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Children affected should be Malaysia’s priority

Kuala Lumpur, 3 June 2016

KUALA LUMPUR: As an international child-focused organisation, World Vision Malaysia (WVM) is deeply saddened by the atrocities committed by Richard Huckle against children of Malaysia. Amidst the outcry against Huckle, World Vision Malaysia urges the Malaysian Government to not neglect the well-being of the victims and their families.

The Malaysian government must ensure that proper medical and psychological care is made freely available to the 23 children and families who have been exploited and abused by Huckle for as long as they need it.

WVM Chief Executive Officer, Dato’ Ir. K J Abraham said, “These children and families were already in a fragile and vulnerable situation when Huckle identified and abused them. His damaging actions could well have destroyed their psychological, social and mental fibre, and the subsequent media and public attention may trigger further traumatic experiences.

“It is imperative that we provide the children with all the care and protection they need without placing blame so that they and their families can heal even as they receive proper and holistic support.”

Abraham further stated that governments must work together to develop programmes that help keep children safe in their own countries. This is because as net tightens around paedophiles at in their home countries, some may seek out vulnerable victims in developing countries.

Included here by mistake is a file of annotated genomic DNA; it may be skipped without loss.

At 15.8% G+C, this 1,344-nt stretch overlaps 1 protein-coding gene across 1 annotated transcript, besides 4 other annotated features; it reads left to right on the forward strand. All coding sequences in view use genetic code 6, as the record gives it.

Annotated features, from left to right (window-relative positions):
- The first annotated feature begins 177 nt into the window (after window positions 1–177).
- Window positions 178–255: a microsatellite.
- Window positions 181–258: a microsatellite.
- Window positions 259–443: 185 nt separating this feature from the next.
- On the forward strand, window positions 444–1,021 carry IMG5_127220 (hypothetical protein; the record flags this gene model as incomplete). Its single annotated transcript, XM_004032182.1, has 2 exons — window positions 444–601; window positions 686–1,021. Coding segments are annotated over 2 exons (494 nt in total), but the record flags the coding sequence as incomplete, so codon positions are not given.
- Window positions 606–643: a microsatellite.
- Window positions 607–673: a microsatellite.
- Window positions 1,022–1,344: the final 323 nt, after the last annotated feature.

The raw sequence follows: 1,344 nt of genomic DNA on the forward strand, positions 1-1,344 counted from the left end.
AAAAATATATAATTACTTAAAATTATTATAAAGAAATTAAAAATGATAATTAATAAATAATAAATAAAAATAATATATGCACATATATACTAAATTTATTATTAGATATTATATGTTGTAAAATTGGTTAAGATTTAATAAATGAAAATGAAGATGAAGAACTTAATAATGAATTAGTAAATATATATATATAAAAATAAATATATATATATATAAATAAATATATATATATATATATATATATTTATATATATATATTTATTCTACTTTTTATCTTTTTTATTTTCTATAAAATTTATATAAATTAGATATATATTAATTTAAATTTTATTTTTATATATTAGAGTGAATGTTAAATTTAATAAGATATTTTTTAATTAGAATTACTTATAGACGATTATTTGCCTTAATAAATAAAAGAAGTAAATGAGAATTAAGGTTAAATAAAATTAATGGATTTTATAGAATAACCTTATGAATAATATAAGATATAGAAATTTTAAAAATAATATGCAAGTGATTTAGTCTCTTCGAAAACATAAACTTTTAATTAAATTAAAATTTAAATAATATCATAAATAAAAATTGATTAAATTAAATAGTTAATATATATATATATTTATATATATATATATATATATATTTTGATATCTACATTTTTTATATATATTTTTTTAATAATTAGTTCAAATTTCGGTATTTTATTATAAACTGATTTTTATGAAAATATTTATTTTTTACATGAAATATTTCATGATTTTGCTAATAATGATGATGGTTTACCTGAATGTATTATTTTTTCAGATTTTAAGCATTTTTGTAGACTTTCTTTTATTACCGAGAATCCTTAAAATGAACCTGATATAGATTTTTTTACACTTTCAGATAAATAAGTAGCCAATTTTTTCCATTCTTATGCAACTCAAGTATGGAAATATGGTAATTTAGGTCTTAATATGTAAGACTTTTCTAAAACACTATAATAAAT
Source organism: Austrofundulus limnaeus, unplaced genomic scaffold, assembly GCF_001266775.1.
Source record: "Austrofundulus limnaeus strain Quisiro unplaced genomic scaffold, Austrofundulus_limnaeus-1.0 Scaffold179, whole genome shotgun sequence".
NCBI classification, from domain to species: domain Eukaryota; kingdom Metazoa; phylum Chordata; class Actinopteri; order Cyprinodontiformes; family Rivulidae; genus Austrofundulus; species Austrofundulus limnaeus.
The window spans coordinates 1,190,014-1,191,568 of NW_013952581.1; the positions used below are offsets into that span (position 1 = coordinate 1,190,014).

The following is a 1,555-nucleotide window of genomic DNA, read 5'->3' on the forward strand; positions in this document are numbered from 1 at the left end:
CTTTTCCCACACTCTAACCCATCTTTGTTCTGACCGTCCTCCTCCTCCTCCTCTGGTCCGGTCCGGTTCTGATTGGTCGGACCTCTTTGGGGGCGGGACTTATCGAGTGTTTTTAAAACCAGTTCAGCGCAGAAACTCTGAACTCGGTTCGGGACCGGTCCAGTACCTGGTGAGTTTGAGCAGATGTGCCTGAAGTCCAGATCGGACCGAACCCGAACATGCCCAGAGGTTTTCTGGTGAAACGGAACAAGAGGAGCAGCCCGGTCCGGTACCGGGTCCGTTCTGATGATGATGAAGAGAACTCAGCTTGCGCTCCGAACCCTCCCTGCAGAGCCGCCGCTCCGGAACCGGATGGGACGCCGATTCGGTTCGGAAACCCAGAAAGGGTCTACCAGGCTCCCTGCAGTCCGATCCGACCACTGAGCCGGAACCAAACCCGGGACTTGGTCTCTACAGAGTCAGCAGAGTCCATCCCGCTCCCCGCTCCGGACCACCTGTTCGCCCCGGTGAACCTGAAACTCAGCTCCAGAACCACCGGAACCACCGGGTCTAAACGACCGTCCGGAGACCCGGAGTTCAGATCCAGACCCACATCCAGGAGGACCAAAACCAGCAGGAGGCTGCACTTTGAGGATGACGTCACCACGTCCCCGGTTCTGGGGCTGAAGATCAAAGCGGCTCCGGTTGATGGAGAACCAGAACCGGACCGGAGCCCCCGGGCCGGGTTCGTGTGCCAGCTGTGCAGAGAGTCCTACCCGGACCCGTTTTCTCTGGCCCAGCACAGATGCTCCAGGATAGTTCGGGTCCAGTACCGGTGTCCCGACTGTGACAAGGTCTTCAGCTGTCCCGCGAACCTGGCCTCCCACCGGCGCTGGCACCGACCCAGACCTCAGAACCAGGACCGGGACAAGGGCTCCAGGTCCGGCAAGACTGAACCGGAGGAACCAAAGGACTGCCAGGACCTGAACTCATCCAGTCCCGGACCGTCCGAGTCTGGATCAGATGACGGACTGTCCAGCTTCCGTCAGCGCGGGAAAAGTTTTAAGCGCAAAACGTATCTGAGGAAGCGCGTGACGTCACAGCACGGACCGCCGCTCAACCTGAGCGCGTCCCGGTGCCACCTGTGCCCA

“It's vital that governments develop programmes that help keep children safe in their own countries. However, national and international law enforcement agencies must also work together to protect children from roaming sex offenders. Children are let down by a system that can't work across borders to protect them,” he added.

WVM is joining a chorus of voices for an immediate review of the policies and guidelines for the hiring of any individuals working with children in Malaysia.

WVM Child Protection Officer, Joelle Low, said the massive exploitation of defenceless children is a deafening shout that a stricter screening process for any individual working with children is essential.

“On the national front, we need to strengthen our local child protection mechanisms. This includes better and safer avenues for reporting, education and awareness as well as stronger legislation protecting children from all forms of sexual abuse,” she said.

As a child-safe organisation, WVM takes steps to keep children protected by having strict screening measures for staff recruitment, child protection training for staff and the establishment of processes that protect the safety, dignity and well-being of the children we work with.

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